• Regulated data - data that is controlled by a state or federal regulation or other 3rd party agreement;

    • Public data – data that can safely be shared outside the company?

  2. Whom, within each user department is responsible for identifying and determining the sensitivity of data (e.g., data custodian, data owner), and this been communicated and have they accepted these responsibilities?

  3. Has management defined, implemented and maintained security levels for each data classification?

Step #3 - Locate and Secure Data Assets

Data assets, once identified and classified, must be secured to prevent their unauthorized use, disclosure, modification, damage or loss. Proper data security will aid your business in protecting revenue, compiling with regulatory mandates, and generating/preserving brand loyalty.

Questions management MUST have an answer to:

  1. Where are essential business data stored? Internally, externally, on user desktop machines, laptops, mobile devices? All of the above?

  2. Who has access to these data?

  3. Are all who have access authorized users?

Step #4 – Perform an Information Technology (IT) Risk Assessment

An IT risk assessment is the process of identifying risks to business operations including mission, functions, image, reputation, data assets and individuals, resulting from the organization’s use of IT systems and applications. Part of risk management incorporates threat and vulnerability analyses, and considers mitigations provided by security controls planned or in place.

A threat is any circumstance or event with the potential to adversely impact business operations. A vulnerability is a weakness in an information system that could be exploited by a threat source.

Questions management MUST have an answer to:

  1. Has your firm ever tested its network for vulnerabilities or performed a risk assessment?

  2. Are adequate data protection procedures in place and monitored by management?

  3. What is the expected impact from a single occurrence of a threat to your business operations?

Step #5 - Mitigate the Risks to Data Assets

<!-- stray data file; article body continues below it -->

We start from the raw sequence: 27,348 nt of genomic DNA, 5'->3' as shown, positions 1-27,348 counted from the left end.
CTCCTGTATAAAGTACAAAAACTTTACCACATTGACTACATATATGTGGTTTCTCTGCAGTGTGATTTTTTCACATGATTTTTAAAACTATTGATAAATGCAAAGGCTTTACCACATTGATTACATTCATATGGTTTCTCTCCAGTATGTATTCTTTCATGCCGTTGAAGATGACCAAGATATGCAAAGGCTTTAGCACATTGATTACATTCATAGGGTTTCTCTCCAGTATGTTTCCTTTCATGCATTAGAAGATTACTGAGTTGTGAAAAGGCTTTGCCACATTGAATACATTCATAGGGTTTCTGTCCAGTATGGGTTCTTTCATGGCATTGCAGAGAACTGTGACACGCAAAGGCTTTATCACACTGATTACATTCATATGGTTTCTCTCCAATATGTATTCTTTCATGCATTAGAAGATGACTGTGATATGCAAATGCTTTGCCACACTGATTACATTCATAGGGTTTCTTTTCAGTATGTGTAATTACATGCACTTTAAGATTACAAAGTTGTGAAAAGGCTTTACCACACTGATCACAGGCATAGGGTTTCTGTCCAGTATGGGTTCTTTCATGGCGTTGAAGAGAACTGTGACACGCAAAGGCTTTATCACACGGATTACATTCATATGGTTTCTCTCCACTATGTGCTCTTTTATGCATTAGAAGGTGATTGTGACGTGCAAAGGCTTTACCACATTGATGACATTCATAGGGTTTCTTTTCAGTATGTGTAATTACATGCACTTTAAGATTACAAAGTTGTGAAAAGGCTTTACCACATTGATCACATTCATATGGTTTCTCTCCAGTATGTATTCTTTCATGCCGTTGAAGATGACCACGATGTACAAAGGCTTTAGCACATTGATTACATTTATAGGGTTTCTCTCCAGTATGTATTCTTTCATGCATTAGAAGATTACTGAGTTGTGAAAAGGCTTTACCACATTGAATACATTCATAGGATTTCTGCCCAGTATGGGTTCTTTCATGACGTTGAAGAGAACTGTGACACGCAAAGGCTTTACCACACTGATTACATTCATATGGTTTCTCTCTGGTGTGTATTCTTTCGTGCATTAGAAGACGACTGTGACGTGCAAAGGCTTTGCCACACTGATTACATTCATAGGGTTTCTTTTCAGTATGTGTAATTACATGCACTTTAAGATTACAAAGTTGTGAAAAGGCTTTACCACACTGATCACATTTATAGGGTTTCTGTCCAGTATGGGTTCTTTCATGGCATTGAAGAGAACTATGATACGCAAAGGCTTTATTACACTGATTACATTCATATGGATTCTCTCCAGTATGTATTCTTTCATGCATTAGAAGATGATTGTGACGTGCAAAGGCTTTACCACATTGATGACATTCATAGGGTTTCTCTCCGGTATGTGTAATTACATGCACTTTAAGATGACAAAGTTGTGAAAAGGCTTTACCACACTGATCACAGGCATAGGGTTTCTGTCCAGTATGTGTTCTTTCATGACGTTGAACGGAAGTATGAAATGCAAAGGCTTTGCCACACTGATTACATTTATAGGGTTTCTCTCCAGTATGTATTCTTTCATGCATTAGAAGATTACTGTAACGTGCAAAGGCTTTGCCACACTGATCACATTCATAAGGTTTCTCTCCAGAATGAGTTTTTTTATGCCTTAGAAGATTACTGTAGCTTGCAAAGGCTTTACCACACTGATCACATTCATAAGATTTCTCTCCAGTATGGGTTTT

Risk Mitigation involves the prioritizing, evaluating, and implementation of appropriate risk- reducing internal controls/countermeasures which provide assurance that technical systems operate as intended, provide reliable data, and comply with regulations.

Questions management MUST have an answer to:

  1. cyber security, cyber crime, cyber attack Who has access to modify or delete data from its creation to disposal/archival?

  2. How often is data protection awareness training provided and is there ongoing refresher training for staff?

  3. Has each identified critical data asset been assigned an owner, a defined and agreed- upon security classification, and access restrictions that are periodically reviewed?

Managing risk is a complex, multifaceted activity that requires the involvement of all levels within the organization. Information technology (IT) risk assessments are fundamental to minimizing the consequences from a cyberattack.

Incorporating these five steps into a comprehensive, company-wide, risk management program, is essential in reducing your organization’s overall cybersecurity risks.

1: “43% of Cyberattacks Target Small Businesses,” (n.a.), (October 11, 2018), releases/43-of-cyberattacks-target-small-businesses-300729384.html

2 Note: The questions presented here and in the subsequent steps are provided as examples and represent only a small fraction of the questions that must be asked by management or by an information technology (IT) audit/IT risk management professional.

3: Federal Information Processing Standards (FIPS) Publication 199, “Standards for Security Categorization of Federal Information and Information Systems, 44 U.S.C., Sec. 3542,” (February 2004), https://citadel-

4: Ibid.

About the Author(s)

 Albert J. Marcella Jr., Ph.D., CISA, CISM

Dr. Marcella, President, Business Automation Consultants, (BAC) LLC, is an internationally recognized public speaker, researcher, and workshop and seminar leader with 38 years of experience in IT audit, risk management, IT security and assessing internal controls. Dr. Marcella, has authored numerous articles and 28 books on various IT, audit and security related subjects. Dr. Marcella’s...

President, Business Automation Consultants
Is Your Small Business Vulnerable to a Cyber Attack?